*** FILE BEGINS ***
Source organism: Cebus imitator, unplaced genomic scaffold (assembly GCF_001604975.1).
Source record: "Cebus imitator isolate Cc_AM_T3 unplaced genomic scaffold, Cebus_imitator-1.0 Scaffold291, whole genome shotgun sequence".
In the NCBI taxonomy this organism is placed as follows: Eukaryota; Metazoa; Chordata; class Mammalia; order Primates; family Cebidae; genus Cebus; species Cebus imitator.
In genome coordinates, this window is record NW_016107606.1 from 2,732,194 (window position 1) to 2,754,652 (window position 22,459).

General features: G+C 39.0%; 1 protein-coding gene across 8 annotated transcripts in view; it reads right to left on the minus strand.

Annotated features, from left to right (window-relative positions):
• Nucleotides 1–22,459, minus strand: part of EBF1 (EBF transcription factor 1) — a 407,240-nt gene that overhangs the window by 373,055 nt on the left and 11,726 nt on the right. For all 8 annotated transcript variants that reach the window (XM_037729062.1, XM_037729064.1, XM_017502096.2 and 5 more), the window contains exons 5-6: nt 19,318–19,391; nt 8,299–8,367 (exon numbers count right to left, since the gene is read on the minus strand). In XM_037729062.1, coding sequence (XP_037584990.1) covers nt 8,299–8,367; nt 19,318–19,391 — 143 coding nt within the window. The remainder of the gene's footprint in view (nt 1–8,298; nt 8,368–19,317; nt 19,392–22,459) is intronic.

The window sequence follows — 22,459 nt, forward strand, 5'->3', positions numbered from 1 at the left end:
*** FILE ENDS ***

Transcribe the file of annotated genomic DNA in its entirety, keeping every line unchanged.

Source organism: Cebus imitator, unplaced genomic scaffold (assembly GCF_001604975.1).
Source record: "Cebus imitator isolate Cc_AM_T3 unplaced genomic scaffold, Cebus_imitator-1.0 Scaffold291, whole genome shotgun sequence".
In the NCBI taxonomy this organism is placed as follows: Eukaryota; Metazoa; Chordata; class Mammalia; order Primates; family Cebidae; genus Cebus; species Cebus imitator.
In genome coordinates, this window is record NW_016107606.1 from 2,732,194 (window position 1) to 2,754,652 (window position 22,459).

General features: G+C 39.0%; 1 protein-coding gene across 8 annotated transcripts in view; it reads right to left on the minus strand.

Annotated features, from left to right (window-relative positions):
• Nucleotides 1–22,459, minus strand: part of EBF1 (EBF transcription factor 1) — a 407,240-nt gene that overhangs the window by 373,055 nt on the left and 11,726 nt on the right. For all 8 annotated transcript variants that reach the window (XM_037729062.1, XM_037729064.1, XM_017502096.2 and 5 more), the window contains exons 5-6: nt 19,318–19,391; nt 8,299–8,367 (exon numbers count right to left, since the gene is read on the minus strand). In XM_037729062.1, coding sequence (XP_037584990.1) covers nt 8,299–8,367; nt 19,318–19,391 — 143 coding nt within the window. The remainder of the gene's footprint in view (nt 1–8,298; nt 8,368–19,317; nt 19,392–22,459) is intronic.

The window sequence follows — 22,459 nt, forward strand, 5'->3', positions numbered from 1 at the left end: